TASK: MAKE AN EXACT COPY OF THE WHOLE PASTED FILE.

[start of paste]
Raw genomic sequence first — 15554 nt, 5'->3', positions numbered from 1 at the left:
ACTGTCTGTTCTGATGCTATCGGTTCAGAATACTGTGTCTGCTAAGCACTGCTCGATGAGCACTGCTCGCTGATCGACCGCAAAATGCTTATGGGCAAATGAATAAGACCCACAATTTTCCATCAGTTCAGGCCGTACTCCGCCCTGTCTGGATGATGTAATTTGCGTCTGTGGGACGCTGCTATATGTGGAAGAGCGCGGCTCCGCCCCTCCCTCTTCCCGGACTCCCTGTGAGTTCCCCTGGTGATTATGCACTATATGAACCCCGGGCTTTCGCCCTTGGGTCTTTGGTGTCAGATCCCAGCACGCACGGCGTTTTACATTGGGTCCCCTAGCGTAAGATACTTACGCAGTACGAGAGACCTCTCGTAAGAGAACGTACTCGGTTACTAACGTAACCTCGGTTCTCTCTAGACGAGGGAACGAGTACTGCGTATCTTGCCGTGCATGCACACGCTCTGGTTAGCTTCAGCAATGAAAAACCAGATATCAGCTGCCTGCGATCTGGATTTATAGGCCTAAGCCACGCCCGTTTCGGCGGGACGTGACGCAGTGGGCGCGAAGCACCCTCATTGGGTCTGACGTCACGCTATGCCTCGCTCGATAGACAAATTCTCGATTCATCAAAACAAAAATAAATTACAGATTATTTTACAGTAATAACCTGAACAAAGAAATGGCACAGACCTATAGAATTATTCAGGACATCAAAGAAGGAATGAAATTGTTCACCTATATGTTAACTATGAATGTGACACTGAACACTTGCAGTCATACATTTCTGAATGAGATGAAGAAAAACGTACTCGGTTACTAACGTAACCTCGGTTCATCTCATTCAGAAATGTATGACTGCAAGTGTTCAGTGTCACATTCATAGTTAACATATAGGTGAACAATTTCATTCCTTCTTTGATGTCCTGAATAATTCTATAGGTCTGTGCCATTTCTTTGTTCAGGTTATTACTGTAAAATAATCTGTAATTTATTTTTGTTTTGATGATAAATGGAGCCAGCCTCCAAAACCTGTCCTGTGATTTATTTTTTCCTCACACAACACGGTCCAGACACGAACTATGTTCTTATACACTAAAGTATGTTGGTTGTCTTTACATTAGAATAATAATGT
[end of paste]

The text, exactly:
Raw genomic sequence first — 15554 nt, 5'->3', positions numbered from 1 at the left:
ACTGTCTGTTCTGATGCTATCGGTTCAGAATACTGTGTCTGCTAAGCACTGCTCGATGAGCACTGCTCGCTGATCGACCGCAAAATGCTTATGGGCAAATGAATAAGACCCACAATTTTCCATCAGTTCAGGCCGTACTCCGCCCTGTCTGGATGATGTAATTTGCGTCTGTGGGACGCTGCTATATGTGGAAGAGCGCGGCTCCGCCCCTCCCTCTTCCCGGACTCCCTGTGAGTTCCCCTGGTGATTATGCACTATATGAACCCCGGGCTTTCGCCCTTGGGTCTTTGGTGTCAGATCCCAGCACGCACGGCGTTTTACATTGGGTCCCCTAGCGTAAGATACTTACGCAGTACGAGAGACCTCTCGTAAGAGAACGTACTCGGTTACTAACGTAACCTCGGTTCTCTCTAGACGAGGGAACGAGTACTGCGTATCTTGCCGTGCATGCACACGCTCTGGTTAGCTTCAGCAATGAAAAACCAGATATCAGCTGCCTGCGATCTGGATTTATAGGCCTAAGCCACGCCCGTTTCGGCGGGACGTGACGCAGTGGGCGCGAAGCACCCTCATTGGGTCTGACGTCACGCTATGCCTCGCTCGATAGACAAATTCTCGATTCATCAAAACAAAAATAAATTACAGATTATTTTACAGTAATAACCTGAACAAAGAAATGGCACAGACCTATAGAATTATTCAGGACATCAAAGAAGGAATGAAATTGTTCACCTATATGTTAACTATGAATGTGACACTGAACACTTGCAGTCATACATTTCTGAATGAGATGAAGAAAAACGTACTCGGTTACTAACGTAACCTCGGTTCATCTCATTCAGAAATGTATGACTGCAAGTGTTCAGTGTCACATTCATAGTTAACATATAGGTGAACAATTTCATTCCTTCTTTGATGTCCTGAATAATTCTATAGGTCTGTGCCATTTCTTTGTTCAGGTTATTACTGTAAAATAATCTGTAATTTATTTTTGTTTTGATGATAAATGGAGCCAGCCTCCAAAACCTGTCCTGTGATTTATTTTTTCCTCACACAACACGGTCCAGACACGAACTATGTTCTTATACACTAAAGTATGTTGGTTGTCTTTACATTAGAATAATAATGT